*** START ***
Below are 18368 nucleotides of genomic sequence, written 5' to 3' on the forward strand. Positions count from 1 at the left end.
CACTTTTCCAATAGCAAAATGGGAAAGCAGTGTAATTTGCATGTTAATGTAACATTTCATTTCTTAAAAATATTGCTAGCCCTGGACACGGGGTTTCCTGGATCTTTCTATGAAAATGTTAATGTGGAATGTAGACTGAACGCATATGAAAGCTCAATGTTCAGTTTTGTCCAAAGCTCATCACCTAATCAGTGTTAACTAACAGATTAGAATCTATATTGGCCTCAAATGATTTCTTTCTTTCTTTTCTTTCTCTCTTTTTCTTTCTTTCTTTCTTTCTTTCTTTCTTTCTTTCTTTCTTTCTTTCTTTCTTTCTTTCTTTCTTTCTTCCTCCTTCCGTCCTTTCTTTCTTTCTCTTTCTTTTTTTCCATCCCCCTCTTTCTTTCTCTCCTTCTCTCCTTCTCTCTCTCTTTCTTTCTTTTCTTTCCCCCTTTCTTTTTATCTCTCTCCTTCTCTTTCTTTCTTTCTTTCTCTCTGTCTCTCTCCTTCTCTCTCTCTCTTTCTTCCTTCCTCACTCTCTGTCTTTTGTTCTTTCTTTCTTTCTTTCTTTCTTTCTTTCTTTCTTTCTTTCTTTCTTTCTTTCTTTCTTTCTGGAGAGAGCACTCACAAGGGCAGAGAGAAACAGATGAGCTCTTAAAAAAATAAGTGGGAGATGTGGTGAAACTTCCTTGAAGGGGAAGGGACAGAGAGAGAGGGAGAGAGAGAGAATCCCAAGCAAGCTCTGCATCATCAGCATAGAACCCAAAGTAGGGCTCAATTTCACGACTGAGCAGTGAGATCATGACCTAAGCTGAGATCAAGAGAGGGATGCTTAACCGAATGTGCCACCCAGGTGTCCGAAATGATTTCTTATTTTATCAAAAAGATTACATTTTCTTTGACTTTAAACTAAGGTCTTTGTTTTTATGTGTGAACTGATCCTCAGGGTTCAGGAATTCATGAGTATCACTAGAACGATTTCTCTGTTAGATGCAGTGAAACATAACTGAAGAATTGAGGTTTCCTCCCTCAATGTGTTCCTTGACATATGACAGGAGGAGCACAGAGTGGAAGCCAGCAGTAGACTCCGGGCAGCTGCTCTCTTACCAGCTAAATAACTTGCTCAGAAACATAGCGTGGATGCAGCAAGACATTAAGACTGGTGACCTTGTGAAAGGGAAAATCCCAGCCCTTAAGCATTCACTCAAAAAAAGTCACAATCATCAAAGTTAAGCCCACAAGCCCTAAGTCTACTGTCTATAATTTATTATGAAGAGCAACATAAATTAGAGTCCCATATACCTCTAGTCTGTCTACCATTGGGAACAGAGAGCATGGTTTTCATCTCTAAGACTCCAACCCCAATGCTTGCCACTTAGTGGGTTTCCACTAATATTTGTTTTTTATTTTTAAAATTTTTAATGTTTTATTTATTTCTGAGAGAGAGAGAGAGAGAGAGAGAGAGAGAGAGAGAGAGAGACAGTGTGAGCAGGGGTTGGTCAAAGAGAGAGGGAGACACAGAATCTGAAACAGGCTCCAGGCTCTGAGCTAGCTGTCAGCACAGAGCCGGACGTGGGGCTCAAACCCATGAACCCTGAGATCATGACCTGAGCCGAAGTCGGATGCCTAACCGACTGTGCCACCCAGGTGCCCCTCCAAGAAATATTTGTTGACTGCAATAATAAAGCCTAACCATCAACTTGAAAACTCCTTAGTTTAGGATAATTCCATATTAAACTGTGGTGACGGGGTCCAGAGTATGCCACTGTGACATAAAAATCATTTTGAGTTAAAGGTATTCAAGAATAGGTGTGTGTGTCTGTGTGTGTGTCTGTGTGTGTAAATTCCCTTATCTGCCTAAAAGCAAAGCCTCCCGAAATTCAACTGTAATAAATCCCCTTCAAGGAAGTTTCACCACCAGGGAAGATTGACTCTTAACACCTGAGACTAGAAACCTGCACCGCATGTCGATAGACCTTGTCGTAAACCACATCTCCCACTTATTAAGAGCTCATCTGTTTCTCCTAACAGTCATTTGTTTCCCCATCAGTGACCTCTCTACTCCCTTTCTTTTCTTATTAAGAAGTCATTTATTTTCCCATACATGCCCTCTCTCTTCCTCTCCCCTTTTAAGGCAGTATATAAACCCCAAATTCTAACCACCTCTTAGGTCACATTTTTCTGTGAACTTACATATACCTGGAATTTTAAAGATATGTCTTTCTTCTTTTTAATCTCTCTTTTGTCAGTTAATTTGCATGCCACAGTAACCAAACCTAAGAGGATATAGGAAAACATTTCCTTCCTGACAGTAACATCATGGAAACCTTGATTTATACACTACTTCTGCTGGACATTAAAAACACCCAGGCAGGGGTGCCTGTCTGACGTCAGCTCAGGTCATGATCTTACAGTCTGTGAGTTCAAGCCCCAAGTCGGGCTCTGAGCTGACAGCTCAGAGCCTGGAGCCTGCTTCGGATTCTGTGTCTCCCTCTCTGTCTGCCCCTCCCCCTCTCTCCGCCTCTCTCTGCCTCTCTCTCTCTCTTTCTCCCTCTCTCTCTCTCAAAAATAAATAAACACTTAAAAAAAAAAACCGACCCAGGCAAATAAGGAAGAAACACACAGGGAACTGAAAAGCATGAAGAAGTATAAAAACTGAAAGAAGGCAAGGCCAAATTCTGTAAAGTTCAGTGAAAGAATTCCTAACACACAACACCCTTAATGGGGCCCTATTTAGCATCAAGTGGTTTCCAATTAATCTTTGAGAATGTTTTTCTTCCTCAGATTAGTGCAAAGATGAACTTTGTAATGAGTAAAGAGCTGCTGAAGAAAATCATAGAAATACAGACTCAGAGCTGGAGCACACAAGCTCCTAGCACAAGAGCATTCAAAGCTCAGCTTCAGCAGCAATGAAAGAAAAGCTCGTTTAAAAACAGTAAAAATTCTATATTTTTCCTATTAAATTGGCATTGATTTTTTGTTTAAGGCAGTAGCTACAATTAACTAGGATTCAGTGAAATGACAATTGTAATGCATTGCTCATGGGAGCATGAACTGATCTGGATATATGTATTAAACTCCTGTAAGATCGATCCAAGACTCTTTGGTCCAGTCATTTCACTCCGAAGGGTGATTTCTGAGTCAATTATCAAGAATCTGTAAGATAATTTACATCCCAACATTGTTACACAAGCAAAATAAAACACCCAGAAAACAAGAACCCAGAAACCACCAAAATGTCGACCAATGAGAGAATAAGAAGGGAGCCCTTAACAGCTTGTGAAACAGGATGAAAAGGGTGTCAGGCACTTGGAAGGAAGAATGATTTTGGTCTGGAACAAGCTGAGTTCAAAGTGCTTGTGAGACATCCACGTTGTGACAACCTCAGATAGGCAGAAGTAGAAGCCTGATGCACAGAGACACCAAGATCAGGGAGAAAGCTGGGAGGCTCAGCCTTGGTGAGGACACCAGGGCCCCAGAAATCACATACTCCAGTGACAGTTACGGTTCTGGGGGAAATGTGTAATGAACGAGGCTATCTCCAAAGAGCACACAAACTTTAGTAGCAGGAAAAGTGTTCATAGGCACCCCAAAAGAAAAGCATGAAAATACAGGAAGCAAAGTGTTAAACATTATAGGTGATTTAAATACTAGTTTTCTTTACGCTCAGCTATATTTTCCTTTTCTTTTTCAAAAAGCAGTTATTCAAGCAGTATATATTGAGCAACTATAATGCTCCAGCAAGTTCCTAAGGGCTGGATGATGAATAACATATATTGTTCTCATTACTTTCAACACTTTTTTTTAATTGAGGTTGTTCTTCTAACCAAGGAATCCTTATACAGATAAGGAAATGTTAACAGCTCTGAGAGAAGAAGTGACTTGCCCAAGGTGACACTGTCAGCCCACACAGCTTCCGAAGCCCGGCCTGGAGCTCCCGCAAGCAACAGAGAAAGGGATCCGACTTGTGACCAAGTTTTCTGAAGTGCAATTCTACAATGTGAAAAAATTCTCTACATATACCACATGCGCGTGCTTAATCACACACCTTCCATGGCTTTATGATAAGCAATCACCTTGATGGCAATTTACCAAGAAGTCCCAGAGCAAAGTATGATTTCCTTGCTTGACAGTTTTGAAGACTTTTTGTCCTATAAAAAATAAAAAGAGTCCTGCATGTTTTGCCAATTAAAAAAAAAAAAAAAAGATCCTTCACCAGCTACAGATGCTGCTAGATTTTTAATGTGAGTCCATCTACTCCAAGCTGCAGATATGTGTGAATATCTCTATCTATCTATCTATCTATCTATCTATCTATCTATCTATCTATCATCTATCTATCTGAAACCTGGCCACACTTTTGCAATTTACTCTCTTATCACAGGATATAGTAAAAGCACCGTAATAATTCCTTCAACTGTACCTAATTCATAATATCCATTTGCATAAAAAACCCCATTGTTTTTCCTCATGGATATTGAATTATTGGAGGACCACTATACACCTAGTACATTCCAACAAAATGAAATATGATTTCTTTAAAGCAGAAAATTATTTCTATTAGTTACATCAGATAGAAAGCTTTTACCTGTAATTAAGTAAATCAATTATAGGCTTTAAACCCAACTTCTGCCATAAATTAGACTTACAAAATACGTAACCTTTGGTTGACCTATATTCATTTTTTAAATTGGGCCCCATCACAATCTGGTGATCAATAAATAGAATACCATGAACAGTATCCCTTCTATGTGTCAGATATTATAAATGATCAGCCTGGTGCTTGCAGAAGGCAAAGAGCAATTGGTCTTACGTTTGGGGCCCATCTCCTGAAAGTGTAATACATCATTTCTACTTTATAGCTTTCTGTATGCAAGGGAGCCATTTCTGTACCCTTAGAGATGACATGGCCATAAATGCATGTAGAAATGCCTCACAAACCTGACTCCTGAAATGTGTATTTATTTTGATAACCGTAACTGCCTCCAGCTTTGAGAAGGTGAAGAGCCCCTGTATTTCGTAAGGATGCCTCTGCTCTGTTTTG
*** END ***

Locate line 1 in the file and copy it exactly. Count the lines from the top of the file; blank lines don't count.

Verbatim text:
Below are 18368 nucleotides of genomic sequence, written 5' to 3' on the forward strand. Positions count from 1 at the left end.